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Early Medieval Crafts and Production in Ireland, AD 400-1100: The Evidence from Rural Settlements

Thomas R. Kerr, Maureen Doyle, Matthew Seaver, Finbar McCormick and Aidan O'Sullivan
Publication Year:
746pp. Illustrated throughout in black and white
ISBN 10:
BAR number:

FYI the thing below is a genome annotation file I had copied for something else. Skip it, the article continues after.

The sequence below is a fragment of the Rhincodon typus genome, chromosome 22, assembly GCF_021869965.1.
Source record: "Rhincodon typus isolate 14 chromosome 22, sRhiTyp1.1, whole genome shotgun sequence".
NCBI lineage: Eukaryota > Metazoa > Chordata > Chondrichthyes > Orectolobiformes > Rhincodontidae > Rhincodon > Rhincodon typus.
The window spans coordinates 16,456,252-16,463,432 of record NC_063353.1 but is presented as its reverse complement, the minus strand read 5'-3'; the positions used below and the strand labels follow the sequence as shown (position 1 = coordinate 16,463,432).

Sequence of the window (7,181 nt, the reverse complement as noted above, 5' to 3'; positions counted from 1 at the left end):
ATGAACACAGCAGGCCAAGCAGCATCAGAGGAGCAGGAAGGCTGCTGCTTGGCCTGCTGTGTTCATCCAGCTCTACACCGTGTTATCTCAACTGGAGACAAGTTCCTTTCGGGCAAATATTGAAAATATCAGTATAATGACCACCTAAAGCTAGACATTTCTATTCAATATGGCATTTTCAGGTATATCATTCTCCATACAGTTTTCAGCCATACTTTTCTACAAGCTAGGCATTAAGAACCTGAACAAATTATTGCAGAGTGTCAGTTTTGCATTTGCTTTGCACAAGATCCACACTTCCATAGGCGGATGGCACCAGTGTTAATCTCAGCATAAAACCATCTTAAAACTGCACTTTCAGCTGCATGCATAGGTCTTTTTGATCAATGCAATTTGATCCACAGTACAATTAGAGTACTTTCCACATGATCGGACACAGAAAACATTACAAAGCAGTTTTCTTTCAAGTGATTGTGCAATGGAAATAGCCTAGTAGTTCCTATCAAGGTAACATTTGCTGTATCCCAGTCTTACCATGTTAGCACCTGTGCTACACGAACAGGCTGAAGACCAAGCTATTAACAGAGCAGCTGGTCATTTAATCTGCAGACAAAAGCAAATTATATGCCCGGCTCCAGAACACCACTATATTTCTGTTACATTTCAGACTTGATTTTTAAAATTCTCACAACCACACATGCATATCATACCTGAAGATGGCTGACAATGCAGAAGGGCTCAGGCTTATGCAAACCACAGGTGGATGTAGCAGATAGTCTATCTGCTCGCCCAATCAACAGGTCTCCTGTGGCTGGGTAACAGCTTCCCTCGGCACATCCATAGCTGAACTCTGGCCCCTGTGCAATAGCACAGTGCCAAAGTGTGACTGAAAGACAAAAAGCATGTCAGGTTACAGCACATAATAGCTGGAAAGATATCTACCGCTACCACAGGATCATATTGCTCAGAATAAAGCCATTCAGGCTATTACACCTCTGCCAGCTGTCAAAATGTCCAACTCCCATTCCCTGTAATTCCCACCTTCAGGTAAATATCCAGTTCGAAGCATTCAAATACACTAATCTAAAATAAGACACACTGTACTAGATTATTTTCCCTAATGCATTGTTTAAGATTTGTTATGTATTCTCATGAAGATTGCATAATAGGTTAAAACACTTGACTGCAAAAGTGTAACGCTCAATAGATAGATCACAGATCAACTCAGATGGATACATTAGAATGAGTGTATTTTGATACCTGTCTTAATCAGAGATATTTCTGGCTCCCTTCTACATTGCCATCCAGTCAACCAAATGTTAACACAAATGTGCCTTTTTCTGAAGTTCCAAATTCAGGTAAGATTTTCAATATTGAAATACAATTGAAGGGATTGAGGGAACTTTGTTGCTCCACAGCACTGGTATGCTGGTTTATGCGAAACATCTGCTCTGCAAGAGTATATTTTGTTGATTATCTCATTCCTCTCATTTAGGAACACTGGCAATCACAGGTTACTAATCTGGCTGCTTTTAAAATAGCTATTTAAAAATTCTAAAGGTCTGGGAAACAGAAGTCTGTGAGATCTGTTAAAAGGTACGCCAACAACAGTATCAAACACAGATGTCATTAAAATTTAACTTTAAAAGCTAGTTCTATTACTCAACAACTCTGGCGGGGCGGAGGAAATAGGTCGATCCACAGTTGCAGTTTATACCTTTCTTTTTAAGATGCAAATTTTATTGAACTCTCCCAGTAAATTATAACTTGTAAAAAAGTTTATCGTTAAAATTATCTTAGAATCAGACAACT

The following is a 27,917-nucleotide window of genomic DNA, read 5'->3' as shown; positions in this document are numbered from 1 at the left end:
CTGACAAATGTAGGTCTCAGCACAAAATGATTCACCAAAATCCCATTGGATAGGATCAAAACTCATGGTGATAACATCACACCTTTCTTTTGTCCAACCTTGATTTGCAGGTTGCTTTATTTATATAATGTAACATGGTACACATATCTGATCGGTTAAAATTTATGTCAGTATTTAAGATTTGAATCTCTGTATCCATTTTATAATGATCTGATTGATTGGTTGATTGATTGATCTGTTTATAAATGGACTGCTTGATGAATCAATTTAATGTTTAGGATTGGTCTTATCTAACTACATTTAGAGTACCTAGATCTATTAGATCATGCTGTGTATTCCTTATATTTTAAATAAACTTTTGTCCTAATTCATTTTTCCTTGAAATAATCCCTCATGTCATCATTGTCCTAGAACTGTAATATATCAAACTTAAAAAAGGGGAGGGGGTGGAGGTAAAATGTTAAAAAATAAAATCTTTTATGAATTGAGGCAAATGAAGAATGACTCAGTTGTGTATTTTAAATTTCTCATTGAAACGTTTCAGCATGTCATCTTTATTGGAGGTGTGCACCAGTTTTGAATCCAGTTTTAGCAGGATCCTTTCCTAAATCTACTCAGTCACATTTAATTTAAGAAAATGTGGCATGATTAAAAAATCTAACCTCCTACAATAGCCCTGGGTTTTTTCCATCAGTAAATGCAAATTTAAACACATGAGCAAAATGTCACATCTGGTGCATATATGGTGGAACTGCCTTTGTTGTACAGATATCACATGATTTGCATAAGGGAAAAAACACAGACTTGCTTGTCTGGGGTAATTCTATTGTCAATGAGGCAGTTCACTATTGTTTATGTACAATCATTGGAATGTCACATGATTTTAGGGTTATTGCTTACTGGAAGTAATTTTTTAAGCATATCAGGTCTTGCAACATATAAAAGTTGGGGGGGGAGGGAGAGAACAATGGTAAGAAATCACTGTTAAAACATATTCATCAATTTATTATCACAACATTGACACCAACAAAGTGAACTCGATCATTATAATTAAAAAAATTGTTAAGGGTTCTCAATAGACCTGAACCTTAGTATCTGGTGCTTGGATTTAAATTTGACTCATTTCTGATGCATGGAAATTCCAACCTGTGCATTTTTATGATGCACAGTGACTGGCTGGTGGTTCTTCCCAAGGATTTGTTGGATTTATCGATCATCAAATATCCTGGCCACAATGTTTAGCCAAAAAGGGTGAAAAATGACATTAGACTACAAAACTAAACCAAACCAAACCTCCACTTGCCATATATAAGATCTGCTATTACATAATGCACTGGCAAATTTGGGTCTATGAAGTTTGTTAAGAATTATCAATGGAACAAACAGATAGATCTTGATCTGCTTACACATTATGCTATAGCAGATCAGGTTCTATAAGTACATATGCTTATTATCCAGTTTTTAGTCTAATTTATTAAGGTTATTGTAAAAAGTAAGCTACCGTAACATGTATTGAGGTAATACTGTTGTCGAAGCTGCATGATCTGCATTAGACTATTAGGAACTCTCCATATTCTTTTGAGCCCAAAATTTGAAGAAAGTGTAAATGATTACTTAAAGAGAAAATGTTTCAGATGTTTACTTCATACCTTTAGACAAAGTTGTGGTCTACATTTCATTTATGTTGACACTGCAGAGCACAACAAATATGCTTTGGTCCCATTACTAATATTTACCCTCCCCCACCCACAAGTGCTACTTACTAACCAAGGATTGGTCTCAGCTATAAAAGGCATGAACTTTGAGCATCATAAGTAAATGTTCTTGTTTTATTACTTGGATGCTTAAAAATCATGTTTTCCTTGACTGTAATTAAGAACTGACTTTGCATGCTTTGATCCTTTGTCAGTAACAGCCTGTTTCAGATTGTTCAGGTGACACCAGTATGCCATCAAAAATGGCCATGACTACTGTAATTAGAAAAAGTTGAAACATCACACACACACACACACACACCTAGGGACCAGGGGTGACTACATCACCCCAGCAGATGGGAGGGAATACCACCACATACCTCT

This book investigates the archaeological evidence for crafts and production in early medieval Ireland, AD 400-1100, with a particular focus on the extensive excavated evidence from rural secular and ecclesiastical settlements. The volume firstly provides an overview of the social and ideological contexts of crafts and technologies in early Ireland. It then outlines the extant evidence specifically for iron-working, non-ferrous metalworking, glass, enamel and millefiori, bone, antler and horn, and stone working, and characterises each craft practice in terms of scale, outputs and implications for society. Tables provide additional information on wood craft and pottery. The book then provides a detailed review of the use of different materials in dress and ornament, touches on cloth and textile production, and explores how social identities were performed through objects and material practices. The book then provides a voluminous site gazetteer accounting for all evidence for craft and production on hundreds of early medieval settlements, with numerous tables of data, site plans, artefact drawings and photographs and an extensive bibliography. The book is based on the work of the Early Medieval Archaeology Project (EMAP), which was funded through the Irish Heritage Council and Department of Arts, Heritage and the Gaeltacht's INSTAR programme, a collaborative research project carried out by University College Dublin and Queens University Belfast which reviewed all archaeological excavations in Ireland between c.1930-2012. This particular book, building on EMAP's previous studies of dwellings and settlements, and agriculture and economy, provides the baseline for a generation of studies of early medieval crafts and production in Ireland in its northwest European contexts.